What Are the Responsibilities of the Long-Term Care Dietitian?

Long-term care refers to a variety of services that support the basic activities of daily living such as bathing, dressing, and eating.

As part of the interdisciplinary health care team, registered dietitians (RDs) play a crucial role in maximizing residents’ quality of life with good nutrition.

This article lists five of the most important long-term care dietitian responsibilities.

long-term care dietitian responsibilities

1. They prescribe therapeutic diets

Since 1989, federal regulations have required that diets — including therapeutic diets like a low-sodium or renal diet — be prescribed by the attending physician in long-term care.

In 2016, however, the Centers for Medicare and Medicaid Services (CMS) announced a final rule that changed this requirement, allowing the attending physician to delegate the task of prescribing a resident’s diet to an RD, as allowed by state law (1).

This rule intends to improve the responsiveness to a resident’s needs and provide physicians with flexibility, given the limited time that many spend in a facility.

As nutrition experts, RDs are the most qualified to prescribe diets based on a resident’s current health, needs, preferences, and goals for care.

2. They liberalize therapeutic diets

As part of the treatment plan for a specific disease or condition, a therapeutic diet is typically prescribed to residents upon admission to a long-term care facility.

For example, a resident with type 2 diabetes might be prescribed a therapeutic diet to help control their blood sugars.

Or, a resident with a history of heart disease may be prescribed a low-sodium diet to reduce the risk of future cardiac events.

However, many residents find therapeutic diets unappetizing, leading them to eat less.

There is also a lack of data to support strict therapeutic diets for improving health outcomes in long-term care residents (2).

Over time, poor food and beverage intake can lead to unintended weight loss, malnutrition, and worsen quality of life (2).

Knowing that therapeutic diets should not be prescribed based on medical condition alone, RDs can decrease the risk of other health complications by liberalizing residents’ diets based on their individualized goals, preferences, and informed decisions.

3. They prevent and treat malnutrition

Malnutrition is both a medical and nutritional diagnosis that can result in severe complications.

Complications of malnutrition include (3):

  • increased risk of infections
  • pressure injuries
  • increased risk of falls and fractures
  • increased hospital admissions and readmissions

Unfortunately, malnutrition often goes unrecognized and therefore untreated, especially in long-term care.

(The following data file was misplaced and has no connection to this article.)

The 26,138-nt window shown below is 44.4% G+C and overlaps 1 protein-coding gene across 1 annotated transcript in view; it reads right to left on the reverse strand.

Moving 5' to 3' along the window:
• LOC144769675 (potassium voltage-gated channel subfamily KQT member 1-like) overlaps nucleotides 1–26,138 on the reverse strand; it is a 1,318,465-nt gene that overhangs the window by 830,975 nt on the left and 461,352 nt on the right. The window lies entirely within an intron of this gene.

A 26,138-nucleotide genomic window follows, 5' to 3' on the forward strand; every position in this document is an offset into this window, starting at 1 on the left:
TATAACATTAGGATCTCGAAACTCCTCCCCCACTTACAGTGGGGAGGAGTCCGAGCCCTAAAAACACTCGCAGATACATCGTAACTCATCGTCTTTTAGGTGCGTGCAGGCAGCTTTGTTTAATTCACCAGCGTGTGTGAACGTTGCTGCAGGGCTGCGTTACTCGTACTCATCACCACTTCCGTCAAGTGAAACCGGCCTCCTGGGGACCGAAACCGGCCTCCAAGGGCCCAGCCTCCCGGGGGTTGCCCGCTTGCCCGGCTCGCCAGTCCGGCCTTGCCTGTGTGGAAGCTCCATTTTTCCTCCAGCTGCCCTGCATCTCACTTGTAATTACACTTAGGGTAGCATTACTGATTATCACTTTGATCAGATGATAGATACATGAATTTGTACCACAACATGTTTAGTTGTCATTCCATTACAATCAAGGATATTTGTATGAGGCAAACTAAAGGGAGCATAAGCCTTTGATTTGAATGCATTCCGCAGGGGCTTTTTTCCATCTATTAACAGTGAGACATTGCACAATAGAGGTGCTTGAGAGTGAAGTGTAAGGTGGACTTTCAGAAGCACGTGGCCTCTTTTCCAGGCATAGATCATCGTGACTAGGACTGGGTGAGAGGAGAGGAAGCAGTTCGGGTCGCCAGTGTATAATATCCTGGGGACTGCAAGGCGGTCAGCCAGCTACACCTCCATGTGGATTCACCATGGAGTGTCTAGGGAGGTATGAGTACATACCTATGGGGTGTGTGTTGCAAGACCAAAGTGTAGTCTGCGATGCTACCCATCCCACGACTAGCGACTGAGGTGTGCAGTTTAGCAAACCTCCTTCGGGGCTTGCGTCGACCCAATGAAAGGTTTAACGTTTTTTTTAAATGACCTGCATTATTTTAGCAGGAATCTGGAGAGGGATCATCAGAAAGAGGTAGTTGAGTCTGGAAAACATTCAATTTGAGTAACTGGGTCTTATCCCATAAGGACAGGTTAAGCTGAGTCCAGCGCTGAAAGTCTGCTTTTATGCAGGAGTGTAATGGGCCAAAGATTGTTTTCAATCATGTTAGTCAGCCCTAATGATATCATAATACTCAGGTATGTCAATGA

Fortunately, RDs are skilled in identifying malnutrition risk factors and can implement early nutrition interventions to reduce the risk of or prevent malnutrition.

RDs are also trained in diagnosing and documenting malnutrition and identifying the root cause or causes to allow for individualized nutrition interventions and care plans.

As such, dietitians play an important role in not only the prevention of malnutrition but also its treatment.

4. They embrace the philosophy of person-centered values

Person-centered care — also referred to as person-directed care — promotes choice, dignity, respect, self-determination, and purposeful living.

In person-centered care, the goal is to keep residents at the center of care planning and the decision-making process, which can help improve residents’ health and well-being (4).

RDs embrace person-centered care by involving residents in choices about food and dining, food selections, dining locations, and mealtimes (5).

This helps residents maintain a sense of dignity and control in the long-term care setting.

5. They improve residents’ quality of life

Two goals must be met when caring for those in long-term care — maintenance of health and quality of life (5).

Oftentimes, one of these goals suffers at the expense of the other based on the resident’s goals and desires.

RDs, however, can ensure both goals are met through individualized nutrition approaches.

This includes the use of the least restrictive diet and the practice of patient-directed care.

RDs can also help steer long-term care facilities away from an institutionalized feel by creating a home-like dining environment and implementing flexible mealtimes with restaurant-style dining.

The bottom line

RDs play a crucial role in the long-term care setting.

They prescribe and liberalize therapeutic diets, prevent and treat malnutrition, as well as embrace person-centered care.

RDs also can improve residents’ quality of life — which by, far, is the most important responsibility of a long-term care dietitian.

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